One of the biggest perks of working on a cruise ship is waking up somewhere new every morning without having to unpack your bags. You can sail to most parts of the world with cruises to far-off, exotic, places as well as cruises to popular holiday destinations such as Alaska, the Mediterranean and the Caribbean islands. The Caribbean provides an escape from a cold winter for many and a number of companies have capitalized on this by buying up small island getaways. The company I worked for owned a large beach property that we would visit once a week so that passengers could lie on the beach, drink mojitos and play beach volleyball.
With just a few fixed umbrellas it is a large operation to cater for 3000 passengers. As soon as the ship has moored a small army moves tones of sausages, burgers and small pubs worth of alcohol ashore. Barbecues are fired up and the gradual exodus of passengers begins.
The nearest hospital is a plane flight away so the medical team set up an advanced shore party. We have a dedicated hut with fridge and a small basic first aid kit but we bring the majority of supplies from onboard. We are there for slips and trips, essentially triaging patients as to whether they need to go back on board for more extensive treatment or whether they just need a band-aid. Much of the day is spent that way, keeping out of the sun and going for the occasional dip. Every now and then, however, a real emergency occurs.
I knew something serious was going on five minutes before the passenger presented to us. I could hear her hysterical screaming and it wasn’t long before a middle-aged American lady made her way along the boardwalk clutching her ear, a small crowd of children in tow. Evidently she had had a sangria or two and fallen asleep on the beach only to be woken by a strange sound in her ear. A local hermit crab had abandoned its old shell and it thought that her ear canal would make a perfect new home. Children were laughing and pointing as they saw it poke its little claws into the sun, only to scuttle back inside as soon as their shadows fell over it. Drowning out aquatic creatures doesn’t work and olive oil just seemed to annoy it and make it try to bury itself deeper into the hapless victims skull. In the end it was a matter of patience, waiting for it to come out just that little step further then making sure it did not feel my shadow before flicking it off into the deep blue.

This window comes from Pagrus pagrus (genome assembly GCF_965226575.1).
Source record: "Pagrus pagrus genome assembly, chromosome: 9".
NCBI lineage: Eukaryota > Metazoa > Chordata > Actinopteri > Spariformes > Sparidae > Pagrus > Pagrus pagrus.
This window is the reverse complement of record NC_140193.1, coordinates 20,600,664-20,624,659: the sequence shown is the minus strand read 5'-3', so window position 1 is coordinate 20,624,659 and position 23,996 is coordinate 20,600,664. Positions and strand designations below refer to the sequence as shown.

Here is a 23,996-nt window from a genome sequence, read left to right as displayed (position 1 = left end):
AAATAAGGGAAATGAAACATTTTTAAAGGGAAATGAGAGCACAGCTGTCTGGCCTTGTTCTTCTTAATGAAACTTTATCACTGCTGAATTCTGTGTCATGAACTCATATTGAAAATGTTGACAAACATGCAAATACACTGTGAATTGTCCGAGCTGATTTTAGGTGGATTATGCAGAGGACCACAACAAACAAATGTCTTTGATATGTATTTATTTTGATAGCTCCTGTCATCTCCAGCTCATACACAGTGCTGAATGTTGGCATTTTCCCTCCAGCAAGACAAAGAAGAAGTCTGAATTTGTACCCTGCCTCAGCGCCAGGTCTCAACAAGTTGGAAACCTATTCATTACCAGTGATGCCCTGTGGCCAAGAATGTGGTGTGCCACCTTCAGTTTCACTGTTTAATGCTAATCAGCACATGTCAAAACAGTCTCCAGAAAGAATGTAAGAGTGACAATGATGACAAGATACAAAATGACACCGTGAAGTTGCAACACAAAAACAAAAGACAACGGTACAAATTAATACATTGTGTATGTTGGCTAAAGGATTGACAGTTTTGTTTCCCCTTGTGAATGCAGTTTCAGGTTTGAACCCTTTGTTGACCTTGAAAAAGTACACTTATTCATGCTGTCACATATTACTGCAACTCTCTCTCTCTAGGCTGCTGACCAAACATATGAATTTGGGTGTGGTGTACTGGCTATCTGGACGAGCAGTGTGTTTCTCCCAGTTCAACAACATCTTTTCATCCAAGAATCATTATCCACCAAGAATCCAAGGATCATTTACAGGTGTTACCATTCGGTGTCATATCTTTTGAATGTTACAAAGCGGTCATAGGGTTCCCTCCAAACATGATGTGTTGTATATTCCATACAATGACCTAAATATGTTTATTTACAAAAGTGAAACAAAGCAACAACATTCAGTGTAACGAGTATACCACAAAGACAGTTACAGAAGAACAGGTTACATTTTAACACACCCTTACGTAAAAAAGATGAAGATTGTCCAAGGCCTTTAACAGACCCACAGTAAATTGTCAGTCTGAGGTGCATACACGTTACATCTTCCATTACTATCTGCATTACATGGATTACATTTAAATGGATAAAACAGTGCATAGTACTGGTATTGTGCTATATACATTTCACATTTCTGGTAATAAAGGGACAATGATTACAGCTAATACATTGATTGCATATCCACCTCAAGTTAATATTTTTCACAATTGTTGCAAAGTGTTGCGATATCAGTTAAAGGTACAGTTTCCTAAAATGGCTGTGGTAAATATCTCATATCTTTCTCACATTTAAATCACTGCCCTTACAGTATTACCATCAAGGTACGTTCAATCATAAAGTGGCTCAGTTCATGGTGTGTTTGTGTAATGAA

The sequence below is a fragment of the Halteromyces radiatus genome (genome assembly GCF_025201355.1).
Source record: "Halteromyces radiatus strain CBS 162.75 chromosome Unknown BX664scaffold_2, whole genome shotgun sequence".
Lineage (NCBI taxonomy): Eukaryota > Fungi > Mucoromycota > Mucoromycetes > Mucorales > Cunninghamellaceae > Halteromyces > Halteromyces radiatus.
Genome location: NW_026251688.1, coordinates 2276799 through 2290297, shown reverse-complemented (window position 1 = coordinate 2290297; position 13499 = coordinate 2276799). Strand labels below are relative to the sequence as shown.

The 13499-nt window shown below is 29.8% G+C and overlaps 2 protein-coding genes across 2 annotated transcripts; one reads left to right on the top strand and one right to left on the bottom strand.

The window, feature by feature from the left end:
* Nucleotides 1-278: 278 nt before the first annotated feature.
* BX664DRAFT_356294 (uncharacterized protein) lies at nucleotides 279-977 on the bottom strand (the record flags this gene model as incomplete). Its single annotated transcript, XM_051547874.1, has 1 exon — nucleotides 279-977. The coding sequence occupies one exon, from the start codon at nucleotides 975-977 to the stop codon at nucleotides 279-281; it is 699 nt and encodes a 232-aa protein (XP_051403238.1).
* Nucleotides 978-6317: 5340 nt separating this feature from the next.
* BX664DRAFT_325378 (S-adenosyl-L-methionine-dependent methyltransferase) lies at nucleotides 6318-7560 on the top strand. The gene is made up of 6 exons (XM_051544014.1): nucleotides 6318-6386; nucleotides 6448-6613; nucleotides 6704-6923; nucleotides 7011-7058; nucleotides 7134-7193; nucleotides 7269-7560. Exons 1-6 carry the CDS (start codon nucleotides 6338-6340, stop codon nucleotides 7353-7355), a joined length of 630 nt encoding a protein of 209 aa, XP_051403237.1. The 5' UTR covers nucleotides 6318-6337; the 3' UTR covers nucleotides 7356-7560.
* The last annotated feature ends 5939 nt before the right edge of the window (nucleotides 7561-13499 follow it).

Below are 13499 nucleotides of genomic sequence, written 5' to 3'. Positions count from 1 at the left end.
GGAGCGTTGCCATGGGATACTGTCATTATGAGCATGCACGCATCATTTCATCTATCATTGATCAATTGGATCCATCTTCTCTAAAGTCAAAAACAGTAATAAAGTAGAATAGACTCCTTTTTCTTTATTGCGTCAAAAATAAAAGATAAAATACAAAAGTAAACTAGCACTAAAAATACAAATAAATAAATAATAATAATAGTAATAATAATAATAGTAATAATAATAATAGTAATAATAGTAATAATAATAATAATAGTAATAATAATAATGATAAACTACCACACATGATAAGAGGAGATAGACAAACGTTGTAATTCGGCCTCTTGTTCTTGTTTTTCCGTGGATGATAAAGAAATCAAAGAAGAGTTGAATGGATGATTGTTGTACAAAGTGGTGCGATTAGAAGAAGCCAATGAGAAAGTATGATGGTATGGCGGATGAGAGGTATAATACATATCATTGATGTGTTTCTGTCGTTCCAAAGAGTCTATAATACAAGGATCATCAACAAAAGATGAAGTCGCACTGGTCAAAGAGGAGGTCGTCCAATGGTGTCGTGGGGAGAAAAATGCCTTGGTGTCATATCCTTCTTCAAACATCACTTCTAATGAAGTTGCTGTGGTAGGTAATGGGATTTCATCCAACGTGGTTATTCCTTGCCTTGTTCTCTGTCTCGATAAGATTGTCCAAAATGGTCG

The combination of multicolored alcoholic beverages, unlimited burgers and the warm tropical sun meant that many people suffered for heat stroke or worse. We had a specially design beach wheelchair with fat boy wheels to get across the sand but we would see most of these sun victims the next day. There would be a small queue outside of the medical centre with severe burns – pallid white (protected) flesh contrasting with their lobster red feet.
Some found shore party to be an arduous task but for most of us it was an opportunity to stretch our legs. Other than Princess Cays we would have to provide services on Devils Island and a number of small islands in New Caledonia. There, we would load up with vinegar for the sea lice and as many of our near expired medications as possible. With very little access to proper health care the locals would often see us for treatment of their chronically infected wounds, relying on the different ships that would stop there each week.
There are not may jobs where you can be paid to sip mocktails, dip your toes in the warm water, and watch the world go by.
Dr. Andrew Tagg left the shipboard life in 2009 to settle down and lose weight. He is currently an advanced trainee in EM working in Melbourne’s western suburbs. He still has the uniform. Contact him via Twitter @andrewjtagg